Leukoencephalopathy evanescent (Leukoencephalopathy With vanishing white matter) white substance - Genes EIF2B1, EIF2B2, EIF2B3, EIF2B4 and EIF2B5.

Leukoencephalopathy with vanishing white matter is a progressive disease that affects the central nervous system. This disease causes deterioration of the white matter of the central nervous system, consisting of nerve fibers covered by myelin. In most cases, affected individuals show no signs or symptoms of the disease at birth. Affected children may present a slight delay in the development of motor skills such as crawling or walking. Throughout early childhood, those most affected engines begin to develop symptoms including spasticity and ataxia. There may also be some deterioration of mental function. Some affected women may have ovarian dysgenesis. Specific changes in the brain as seen by MRI (MRI) are characteristic of leukoencephalopathy with vanishing white matter, and may be visible before the appearance of symptoms.

While childhood onset is the most common form of the disease, some severe forms are evident at birth. A severe form, called early onset Cree leukoencephalopathy. Milder forms may not be apparent until adolescence or adulthood, when behavioral or psychiatric problems may be early signs of the disease. Some women with milder forms that survive adolescence have ovarian dysfunction. In general, the progression of the disease is irregular, with periods of relative stability interrupted by episodes of rapid decline.

This disease is due to mutations in the genes EIF2B1, located on the long arm of chromosome 12 (12q24.31), EIF2B2, located on the long arm of chromosome 14 (14q24.3), EIF2B3, located on the short arm of chromosome 1 (1p34.1), EIF2B4, located on the short arm of chromosome 2 (2p23.3) and EIF2B5, located on the long arm of chromosome 3 (3q27.1). These genes, encoding subunits (alpha subunit, subunit beta, gamma subunit, epsilon subunit delta subunit) of a protein called eIF2B. The eIF2B protein helps regulate the synthesis in the cell by interacting with another protein, eIF2. The eIF2 protein is called initiation factor as it is involved in the initiation of protein synthesis. Proper regulation of protein synthesis is vital to ensure that appropriate for the cell to cope with the changing conditions are available concentrations.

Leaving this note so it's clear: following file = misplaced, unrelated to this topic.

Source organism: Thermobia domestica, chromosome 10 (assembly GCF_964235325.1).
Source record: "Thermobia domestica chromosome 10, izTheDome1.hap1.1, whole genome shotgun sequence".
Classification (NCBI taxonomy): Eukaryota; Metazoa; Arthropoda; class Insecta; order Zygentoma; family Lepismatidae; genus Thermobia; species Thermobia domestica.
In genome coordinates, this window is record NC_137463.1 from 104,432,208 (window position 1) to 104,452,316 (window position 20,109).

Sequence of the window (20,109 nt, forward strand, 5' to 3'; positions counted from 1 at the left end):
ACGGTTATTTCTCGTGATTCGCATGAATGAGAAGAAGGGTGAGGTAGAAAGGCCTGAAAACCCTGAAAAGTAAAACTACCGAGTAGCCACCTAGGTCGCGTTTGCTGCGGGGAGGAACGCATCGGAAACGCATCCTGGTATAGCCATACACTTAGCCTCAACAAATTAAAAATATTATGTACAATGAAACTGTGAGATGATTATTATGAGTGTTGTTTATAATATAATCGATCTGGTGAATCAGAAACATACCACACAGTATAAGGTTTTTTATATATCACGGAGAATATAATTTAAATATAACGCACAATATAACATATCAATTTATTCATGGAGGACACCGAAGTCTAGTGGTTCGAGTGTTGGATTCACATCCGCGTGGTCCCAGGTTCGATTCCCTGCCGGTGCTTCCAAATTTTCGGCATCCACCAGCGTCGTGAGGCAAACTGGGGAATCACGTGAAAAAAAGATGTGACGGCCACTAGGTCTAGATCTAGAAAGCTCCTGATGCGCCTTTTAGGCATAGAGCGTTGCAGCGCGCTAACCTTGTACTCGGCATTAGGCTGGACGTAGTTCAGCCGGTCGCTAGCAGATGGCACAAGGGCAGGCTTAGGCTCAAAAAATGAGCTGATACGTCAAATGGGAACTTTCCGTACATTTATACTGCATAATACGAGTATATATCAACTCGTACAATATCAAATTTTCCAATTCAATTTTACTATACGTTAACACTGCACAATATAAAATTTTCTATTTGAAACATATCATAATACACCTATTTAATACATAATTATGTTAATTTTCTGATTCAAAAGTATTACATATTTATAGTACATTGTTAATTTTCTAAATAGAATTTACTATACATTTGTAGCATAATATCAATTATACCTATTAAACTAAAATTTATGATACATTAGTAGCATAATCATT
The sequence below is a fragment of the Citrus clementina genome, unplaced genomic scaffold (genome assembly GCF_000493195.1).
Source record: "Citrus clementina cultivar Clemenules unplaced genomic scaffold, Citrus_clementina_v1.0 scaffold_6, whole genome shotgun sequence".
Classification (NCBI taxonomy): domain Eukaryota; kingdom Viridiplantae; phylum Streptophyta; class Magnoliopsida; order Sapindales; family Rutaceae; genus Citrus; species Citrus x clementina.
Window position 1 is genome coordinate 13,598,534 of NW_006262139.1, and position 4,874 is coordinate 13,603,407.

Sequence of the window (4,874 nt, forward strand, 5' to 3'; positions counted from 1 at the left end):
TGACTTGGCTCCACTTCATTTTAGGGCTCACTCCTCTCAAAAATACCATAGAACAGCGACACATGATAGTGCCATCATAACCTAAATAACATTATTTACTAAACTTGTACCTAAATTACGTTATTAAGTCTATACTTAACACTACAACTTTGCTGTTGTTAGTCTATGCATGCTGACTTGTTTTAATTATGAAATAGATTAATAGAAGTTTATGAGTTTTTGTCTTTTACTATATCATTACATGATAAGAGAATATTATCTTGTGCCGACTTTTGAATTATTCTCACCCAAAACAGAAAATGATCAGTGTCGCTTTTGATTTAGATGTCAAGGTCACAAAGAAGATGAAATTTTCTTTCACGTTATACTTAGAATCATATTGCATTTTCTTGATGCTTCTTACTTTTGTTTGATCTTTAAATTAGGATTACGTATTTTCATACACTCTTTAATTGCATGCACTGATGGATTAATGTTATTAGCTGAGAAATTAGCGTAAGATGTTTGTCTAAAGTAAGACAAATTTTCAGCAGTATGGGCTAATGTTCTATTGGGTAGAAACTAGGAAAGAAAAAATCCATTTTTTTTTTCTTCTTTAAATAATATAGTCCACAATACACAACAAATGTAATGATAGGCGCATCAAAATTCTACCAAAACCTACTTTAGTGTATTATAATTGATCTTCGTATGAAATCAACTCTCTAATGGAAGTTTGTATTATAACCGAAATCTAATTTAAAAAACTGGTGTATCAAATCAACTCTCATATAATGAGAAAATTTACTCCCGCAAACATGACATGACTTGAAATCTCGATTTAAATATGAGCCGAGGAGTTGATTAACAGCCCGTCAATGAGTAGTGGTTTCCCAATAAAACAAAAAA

Mutations have been identified in EIF2B1, EIF2B2, EIF2B3, EIF2B4 and EIF2B5 genes in people with leukoencephalopathy with vanishing white matter. Mutations in the gene EIF2B5 represent about 65% of all cases of the disease. These mutations cause partial loss of function of the protein eIF2B several ways. For example, they may affect the ability of the subunits of the protein to form a complex with the other, or make it more difficult for the protein inserted into the initiation factor. The partial loss of function eIF2B makes it harder for cells to regulate body protein synthesis and cope with changing conditions and stress. It is believed that the cells of the white matter can be particularly affected by abnormal stress response, leading to the signs and symptoms of leukoencephalopathy with vanishing white matter.

This disease is inherited in an autosomal recessive pattern, that is, both copies of the gene in every cell must have mutations for alteration is expressed. The parents of an individual with an autosomal recessive disease have a copy of the mutated gene, but usually show no signs and symptoms of the disease.

Tests in IVAMI: in IVAMI perform the detection of mutations associated with leukoencephalopathy with vanishing white matter, by complete PCR amplification of the exons of EIF2B1, EIF2B2, EIF2B3, EIF2B4 and EIF2B5 genes, respectively, and subsequent sequencing.

Samples recommended: EDTA blood collected for separation of blood leukocytes, or impregnated sample card with dried blood (IVAMI may mail the card to deposit the blood sample).